MacRoscopic Properties: The World We SeePhases of Matter and Intensive Properties |
How are the Fahrenheit, Celsius, and Kelvin temperature scales related? |
The Celsius and Kelvin scales use the same size degree (“incremental scaling” is the technical term), but set their zero values at different absolute numbers. Let’s explain that sentence a bit more: If you go up by one degree Celsius or one degree Kelvin, you’ve raised the temperature the same amount, but 0 °C (the temperature at which water freezes) is 273.15 K. Thus the two scales are offset from one another by 273.15.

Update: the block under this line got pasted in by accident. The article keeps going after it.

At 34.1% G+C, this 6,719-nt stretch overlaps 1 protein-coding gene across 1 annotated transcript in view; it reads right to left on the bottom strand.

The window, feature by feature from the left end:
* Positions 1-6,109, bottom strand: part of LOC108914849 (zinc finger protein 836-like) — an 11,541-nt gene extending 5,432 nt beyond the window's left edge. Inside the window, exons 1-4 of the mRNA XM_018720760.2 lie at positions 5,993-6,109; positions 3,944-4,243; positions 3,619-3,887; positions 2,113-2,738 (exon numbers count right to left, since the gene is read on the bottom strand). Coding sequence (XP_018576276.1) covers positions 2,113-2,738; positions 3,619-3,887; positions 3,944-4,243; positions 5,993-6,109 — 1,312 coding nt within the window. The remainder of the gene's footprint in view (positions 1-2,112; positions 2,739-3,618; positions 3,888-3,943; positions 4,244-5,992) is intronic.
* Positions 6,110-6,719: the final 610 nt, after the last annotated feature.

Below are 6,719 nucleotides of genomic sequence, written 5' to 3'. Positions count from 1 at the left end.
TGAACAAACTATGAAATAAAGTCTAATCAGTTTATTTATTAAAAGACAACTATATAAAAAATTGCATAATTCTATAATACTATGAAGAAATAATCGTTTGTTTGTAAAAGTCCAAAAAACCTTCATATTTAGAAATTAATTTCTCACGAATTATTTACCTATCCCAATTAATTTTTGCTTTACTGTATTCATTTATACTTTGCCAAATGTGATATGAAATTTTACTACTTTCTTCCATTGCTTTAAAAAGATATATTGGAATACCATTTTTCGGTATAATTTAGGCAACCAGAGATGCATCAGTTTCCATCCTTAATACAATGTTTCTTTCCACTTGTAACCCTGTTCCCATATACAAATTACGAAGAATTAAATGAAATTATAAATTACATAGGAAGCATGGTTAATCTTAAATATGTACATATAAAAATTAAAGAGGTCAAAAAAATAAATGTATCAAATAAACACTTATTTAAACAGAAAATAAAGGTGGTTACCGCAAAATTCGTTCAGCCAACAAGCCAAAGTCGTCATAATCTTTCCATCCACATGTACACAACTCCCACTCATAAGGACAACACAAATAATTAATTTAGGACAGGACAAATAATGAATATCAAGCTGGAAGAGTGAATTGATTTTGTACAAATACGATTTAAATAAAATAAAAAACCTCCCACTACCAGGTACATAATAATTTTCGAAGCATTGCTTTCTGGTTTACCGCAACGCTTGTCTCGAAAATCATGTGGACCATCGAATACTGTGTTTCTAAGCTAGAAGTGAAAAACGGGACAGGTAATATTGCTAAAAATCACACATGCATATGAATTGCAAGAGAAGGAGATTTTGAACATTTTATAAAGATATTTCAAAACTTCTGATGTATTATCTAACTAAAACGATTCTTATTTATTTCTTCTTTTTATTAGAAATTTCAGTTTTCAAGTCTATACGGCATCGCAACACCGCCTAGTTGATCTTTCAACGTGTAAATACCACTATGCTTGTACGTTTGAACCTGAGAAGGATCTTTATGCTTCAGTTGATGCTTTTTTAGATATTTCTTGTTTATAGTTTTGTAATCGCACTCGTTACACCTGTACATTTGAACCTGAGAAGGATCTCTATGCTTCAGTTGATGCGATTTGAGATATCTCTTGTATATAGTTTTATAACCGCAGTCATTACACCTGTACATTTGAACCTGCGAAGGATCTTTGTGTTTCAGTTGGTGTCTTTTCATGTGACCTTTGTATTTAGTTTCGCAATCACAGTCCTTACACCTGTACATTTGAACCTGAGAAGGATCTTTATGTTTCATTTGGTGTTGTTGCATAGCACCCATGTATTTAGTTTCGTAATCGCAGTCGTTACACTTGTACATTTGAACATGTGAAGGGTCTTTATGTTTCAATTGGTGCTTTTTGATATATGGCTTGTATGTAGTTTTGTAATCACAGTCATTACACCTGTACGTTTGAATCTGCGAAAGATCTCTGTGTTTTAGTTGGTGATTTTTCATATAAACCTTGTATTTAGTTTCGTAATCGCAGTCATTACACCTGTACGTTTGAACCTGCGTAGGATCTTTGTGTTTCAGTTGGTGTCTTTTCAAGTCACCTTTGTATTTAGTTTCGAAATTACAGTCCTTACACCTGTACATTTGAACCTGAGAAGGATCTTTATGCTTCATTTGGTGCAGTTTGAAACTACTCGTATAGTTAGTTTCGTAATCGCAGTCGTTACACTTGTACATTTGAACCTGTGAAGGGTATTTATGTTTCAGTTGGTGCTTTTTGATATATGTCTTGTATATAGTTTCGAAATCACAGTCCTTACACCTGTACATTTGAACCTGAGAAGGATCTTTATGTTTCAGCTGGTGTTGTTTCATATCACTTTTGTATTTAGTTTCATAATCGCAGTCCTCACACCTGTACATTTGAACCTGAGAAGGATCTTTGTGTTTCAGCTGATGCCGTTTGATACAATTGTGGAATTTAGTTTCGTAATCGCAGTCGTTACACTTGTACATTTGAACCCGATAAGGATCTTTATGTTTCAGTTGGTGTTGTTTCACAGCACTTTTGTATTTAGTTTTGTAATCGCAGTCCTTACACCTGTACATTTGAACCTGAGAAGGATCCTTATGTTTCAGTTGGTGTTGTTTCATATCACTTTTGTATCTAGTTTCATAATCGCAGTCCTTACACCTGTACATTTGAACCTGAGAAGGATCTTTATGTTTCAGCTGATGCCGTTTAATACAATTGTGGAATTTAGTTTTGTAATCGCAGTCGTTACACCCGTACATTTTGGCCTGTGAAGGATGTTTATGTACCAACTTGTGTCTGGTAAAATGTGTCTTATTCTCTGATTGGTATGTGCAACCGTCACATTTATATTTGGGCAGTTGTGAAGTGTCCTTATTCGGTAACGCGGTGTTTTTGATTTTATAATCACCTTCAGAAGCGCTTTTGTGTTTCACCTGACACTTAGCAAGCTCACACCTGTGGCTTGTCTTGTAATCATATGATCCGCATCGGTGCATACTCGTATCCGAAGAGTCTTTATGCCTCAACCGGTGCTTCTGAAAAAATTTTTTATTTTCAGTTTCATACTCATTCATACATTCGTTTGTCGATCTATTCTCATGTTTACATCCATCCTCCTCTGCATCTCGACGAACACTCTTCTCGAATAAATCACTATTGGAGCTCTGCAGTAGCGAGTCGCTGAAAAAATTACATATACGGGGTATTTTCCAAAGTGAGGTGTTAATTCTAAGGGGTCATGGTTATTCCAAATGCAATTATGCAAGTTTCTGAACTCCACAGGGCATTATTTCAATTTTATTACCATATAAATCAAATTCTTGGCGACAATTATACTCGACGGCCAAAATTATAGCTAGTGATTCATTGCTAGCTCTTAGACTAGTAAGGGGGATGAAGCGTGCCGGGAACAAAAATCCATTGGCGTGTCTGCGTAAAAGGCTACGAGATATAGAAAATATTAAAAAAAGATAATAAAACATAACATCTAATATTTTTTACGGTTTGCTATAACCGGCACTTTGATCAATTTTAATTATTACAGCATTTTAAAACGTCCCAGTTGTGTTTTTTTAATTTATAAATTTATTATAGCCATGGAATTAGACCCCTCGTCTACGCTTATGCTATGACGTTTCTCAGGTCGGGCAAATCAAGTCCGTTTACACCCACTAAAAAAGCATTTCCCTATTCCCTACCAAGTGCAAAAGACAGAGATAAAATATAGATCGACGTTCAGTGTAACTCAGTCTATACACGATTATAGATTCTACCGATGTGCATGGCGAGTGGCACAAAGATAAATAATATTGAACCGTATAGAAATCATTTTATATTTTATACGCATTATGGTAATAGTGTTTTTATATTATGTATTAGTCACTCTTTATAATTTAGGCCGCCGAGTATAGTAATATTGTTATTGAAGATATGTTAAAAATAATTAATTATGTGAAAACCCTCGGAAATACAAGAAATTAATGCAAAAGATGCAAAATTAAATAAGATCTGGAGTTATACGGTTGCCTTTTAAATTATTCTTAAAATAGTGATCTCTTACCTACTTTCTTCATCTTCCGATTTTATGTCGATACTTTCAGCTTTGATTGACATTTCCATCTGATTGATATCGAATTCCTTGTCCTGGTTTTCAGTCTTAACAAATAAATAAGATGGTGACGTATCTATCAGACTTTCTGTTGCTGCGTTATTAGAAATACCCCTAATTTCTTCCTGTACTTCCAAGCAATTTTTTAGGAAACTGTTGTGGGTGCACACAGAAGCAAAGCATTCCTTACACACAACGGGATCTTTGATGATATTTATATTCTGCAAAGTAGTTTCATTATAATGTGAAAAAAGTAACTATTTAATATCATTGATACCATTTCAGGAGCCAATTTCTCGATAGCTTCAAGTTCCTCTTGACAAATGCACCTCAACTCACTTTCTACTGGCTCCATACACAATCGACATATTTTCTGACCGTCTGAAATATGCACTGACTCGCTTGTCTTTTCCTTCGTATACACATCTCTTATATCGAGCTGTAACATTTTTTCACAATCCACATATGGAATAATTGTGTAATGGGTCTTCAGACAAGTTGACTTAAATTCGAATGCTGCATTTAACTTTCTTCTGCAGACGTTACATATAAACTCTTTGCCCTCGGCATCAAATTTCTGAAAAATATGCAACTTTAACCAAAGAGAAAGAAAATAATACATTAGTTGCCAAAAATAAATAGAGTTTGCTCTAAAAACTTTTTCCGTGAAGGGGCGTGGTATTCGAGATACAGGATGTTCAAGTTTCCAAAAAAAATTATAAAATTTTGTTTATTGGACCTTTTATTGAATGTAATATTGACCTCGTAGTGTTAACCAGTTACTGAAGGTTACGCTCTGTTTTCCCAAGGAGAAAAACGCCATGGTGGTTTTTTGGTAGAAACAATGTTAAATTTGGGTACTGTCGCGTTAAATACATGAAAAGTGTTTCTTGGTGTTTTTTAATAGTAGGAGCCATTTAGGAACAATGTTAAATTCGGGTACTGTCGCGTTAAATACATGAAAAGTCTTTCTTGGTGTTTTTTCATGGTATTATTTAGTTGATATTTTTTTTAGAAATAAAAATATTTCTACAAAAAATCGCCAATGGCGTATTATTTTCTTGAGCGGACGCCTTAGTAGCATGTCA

Fahrenheit is completely different though. Water freezes at 32 °F, and a change of one degree on the Fahrenheit scale is equal to a change of 0.55 °C.